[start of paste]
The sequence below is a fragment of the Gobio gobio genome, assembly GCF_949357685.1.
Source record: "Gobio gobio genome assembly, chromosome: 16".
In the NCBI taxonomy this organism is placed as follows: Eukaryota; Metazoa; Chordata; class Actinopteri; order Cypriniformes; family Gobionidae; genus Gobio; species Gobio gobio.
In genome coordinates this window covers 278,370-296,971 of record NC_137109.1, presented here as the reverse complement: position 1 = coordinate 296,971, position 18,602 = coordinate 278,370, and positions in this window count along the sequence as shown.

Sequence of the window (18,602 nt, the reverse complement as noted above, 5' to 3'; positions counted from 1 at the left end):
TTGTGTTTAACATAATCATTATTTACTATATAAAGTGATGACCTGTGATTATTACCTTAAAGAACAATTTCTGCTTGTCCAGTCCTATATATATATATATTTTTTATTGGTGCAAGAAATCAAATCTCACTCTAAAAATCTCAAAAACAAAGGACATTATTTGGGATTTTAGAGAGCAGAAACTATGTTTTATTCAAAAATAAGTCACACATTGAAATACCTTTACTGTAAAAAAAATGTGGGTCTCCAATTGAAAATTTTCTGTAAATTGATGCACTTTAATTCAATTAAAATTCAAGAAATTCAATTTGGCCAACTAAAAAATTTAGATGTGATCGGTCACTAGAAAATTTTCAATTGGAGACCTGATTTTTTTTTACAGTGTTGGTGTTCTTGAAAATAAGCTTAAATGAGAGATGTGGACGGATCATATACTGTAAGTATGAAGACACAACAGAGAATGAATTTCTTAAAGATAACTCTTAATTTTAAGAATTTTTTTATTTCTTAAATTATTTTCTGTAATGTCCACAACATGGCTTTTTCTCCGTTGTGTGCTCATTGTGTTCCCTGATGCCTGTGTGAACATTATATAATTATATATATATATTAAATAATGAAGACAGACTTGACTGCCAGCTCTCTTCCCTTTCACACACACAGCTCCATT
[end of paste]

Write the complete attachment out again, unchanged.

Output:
The sequence below is a fragment of the Gobio gobio genome, assembly GCF_949357685.1.
Source record: "Gobio gobio genome assembly, chromosome: 16".
In the NCBI taxonomy this organism is placed as follows: Eukaryota; Metazoa; Chordata; class Actinopteri; order Cypriniformes; family Gobionidae; genus Gobio; species Gobio gobio.
In genome coordinates this window covers 278,370-296,971 of record NC_137109.1, presented here as the reverse complement: position 1 = coordinate 296,971, position 18,602 = coordinate 278,370, and positions in this window count along the sequence as shown.

Sequence of the window (18,602 nt, the reverse complement as noted above, 5' to 3'; positions counted from 1 at the left end):
TTGTGTTTAACATAATCATTATTTACTATATAAAGTGATGACCTGTGATTATTACCTTAAAGAACAATTTCTGCTTGTCCAGTCCTATATATATATATATTTTTTATTGGTGCAAGAAATCAAATCTCACTCTAAAAATCTCAAAAACAAAGGACATTATTTGGGATTTTAGAGAGCAGAAACTATGTTTTATTCAAAAATAAGTCACACATTGAAATACCTTTACTGTAAAAAAAATGTGGGTCTCCAATTGAAAATTTTCTGTAAATTGATGCACTTTAATTCAATTAAAATTCAAGAAATTCAATTTGGCCAACTAAAAAATTTAGATGTGATCGGTCACTAGAAAATTTTCAATTGGAGACCTGATTTTTTTTTACAGTGTTGGTGTTCTTGAAAATAAGCTTAAATGAGAGATGTGGACGGATCATATACTGTAAGTATGAAGACACAACAGAGAATGAATTTCTTAAAGATAACTCTTAATTTTAAGAATTTTTTTATTTCTTAAATTATTTTCTGTAATGTCCACAACATGGCTTTTTCTCCGTTGTGTGCTCATTGTGTTCCCTGATGCCTGTGTGAACATTATATAATTATATATATATATTAAATAATGAAGACAGACTTGACTGCCAGCTCTCTTCCCTTTCACACACACAGCTCCATT